The alleged bases for jurisdiction are article IV, section 3, clause 2 of the United States Constitution, and an Act of Congress of April 24, 1820, 3 Stat. 566. Article IV, § 3, cl. 2 gives Congress the power to "dispose of and make all needful Rules and Regulations respecting the Territory or other Property belonging to the United States ...," and the Act of Congress of April 24, 1820 was the statute enacted by which the government apparatus for disposing of public lands via issuance of land patents was created. However, neither of these provisions are implicated here. These provisions, and the current statutory machinery for land patents set out at 43 U.S.C. § 1, et seq., are for land patents to public lands of the United States. These provisions allow the United States to grant title to public land to private individuals, thereby creating private title in the patent holder, and extinguishing title in the United States. The "patent" involved here is not a grant by the United States; it is a grant by the plaintiffs. The "patent" here is not a grant to some other holder so as to pass title on to another party; it is a self-serving document whereby the plaintiffs grant the patent to themselves. This "patent" does not involve or concern "public land;" it relates to plaintiffs' private property. The court cannot conceive how these federal provisions are implicated here, and thus federal question jurisdiction is absent.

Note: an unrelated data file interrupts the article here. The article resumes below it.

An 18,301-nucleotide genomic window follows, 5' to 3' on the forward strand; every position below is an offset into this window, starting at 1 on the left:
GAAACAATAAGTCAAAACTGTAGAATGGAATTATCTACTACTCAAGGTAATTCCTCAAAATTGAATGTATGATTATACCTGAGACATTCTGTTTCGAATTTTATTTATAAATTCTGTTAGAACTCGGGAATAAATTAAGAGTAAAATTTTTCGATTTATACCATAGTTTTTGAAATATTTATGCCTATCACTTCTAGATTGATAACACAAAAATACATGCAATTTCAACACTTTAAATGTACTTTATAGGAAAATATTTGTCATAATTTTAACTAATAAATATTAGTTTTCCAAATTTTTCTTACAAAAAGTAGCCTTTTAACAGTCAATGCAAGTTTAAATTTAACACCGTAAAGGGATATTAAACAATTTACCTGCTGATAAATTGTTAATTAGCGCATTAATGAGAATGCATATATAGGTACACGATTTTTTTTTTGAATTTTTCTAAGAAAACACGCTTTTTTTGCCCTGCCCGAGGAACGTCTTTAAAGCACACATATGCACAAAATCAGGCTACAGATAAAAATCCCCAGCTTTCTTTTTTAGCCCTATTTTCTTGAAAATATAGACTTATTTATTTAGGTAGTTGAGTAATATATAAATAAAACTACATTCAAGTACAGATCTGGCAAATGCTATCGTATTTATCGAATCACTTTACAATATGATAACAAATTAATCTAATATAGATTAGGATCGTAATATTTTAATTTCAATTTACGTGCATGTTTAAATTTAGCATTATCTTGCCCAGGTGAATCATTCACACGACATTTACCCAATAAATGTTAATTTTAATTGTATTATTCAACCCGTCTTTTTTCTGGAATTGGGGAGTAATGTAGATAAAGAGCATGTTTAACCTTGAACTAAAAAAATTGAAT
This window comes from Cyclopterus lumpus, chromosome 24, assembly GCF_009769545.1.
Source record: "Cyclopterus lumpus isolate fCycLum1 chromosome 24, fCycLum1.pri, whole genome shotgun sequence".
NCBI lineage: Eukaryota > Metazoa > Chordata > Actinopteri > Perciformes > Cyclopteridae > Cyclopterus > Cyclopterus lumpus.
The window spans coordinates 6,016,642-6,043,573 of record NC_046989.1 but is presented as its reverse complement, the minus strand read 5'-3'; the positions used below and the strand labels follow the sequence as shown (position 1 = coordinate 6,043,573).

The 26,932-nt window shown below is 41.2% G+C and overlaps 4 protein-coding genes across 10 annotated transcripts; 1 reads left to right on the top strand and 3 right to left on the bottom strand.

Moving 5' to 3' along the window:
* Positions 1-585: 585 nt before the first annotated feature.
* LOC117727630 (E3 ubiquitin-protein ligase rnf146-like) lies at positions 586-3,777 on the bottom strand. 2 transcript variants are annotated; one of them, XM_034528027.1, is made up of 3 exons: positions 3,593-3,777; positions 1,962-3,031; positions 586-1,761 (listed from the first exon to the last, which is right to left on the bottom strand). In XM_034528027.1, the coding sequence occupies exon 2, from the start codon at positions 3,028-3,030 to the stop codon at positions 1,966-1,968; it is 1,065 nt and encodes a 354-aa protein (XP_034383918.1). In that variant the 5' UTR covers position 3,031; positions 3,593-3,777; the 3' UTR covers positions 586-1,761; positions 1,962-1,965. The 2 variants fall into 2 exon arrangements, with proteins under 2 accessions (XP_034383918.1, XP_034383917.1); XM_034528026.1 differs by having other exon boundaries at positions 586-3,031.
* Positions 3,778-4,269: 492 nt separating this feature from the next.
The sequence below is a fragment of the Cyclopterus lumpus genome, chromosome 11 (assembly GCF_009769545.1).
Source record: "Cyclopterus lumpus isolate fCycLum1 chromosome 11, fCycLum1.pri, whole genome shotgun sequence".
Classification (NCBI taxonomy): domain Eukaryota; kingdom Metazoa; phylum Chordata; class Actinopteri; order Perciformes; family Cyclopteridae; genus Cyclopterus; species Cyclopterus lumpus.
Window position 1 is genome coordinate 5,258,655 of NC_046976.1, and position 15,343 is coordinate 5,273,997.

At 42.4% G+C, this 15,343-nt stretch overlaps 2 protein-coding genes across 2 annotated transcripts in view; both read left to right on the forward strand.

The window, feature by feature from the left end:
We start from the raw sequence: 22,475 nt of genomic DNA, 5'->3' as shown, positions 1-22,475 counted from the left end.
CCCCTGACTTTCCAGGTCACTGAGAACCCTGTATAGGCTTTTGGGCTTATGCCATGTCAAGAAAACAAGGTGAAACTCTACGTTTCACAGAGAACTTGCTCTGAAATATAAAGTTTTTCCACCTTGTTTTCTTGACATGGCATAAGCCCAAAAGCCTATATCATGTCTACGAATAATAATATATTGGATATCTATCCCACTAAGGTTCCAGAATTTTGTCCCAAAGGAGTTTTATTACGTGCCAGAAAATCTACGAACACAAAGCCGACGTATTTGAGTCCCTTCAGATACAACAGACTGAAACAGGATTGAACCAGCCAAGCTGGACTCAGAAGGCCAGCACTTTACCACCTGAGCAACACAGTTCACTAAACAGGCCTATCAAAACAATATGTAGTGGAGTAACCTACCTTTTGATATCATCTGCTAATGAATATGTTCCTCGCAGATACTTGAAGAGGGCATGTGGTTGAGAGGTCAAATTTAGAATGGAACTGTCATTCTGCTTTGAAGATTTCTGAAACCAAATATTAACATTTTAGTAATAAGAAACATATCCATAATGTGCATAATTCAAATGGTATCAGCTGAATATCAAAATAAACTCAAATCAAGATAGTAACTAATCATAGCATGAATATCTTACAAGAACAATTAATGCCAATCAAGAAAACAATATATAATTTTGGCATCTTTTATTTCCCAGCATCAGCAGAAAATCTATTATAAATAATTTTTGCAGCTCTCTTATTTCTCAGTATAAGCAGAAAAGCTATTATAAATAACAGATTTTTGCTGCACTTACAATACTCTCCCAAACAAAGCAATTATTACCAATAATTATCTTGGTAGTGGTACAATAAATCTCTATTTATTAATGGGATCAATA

Of course, the purported "land patent" in this case fails for reasons independent of jurisdiction. As was noted before, the "land patent" attached to plaintiffs' various filings is a grant of a land patent from the plaintiffs to the plaintiffs. It is, quite simply, an attempt to improve title by saying it is better. The court cannot conceive of a potentially more disruptive force in the world of property law than the ability of a person to get "superior" title to land by simply filling out a document granting himself a "land patent" and then filing it with the recorder of deeds. Such self-serving, gratuitous activity does not, cannot and will not be sufficient by itself to create good title.

The blatant insufficiency of the "patent" is evident when it is compared to the copy of a land patent attached to the plaintiffs' "Motion Barring Action of Ejectment." That copy, which is apparently of the original land patent for part of the property which is the subject matter of this cause, bears the signature of the President of the United States by his appointed Secretary of the Interior. It is clearly a grant from the United States to a private citizen (one Reuben Montgomery). Plaintiffs' "land patent" is obviously insufficient when compared to this valid patent.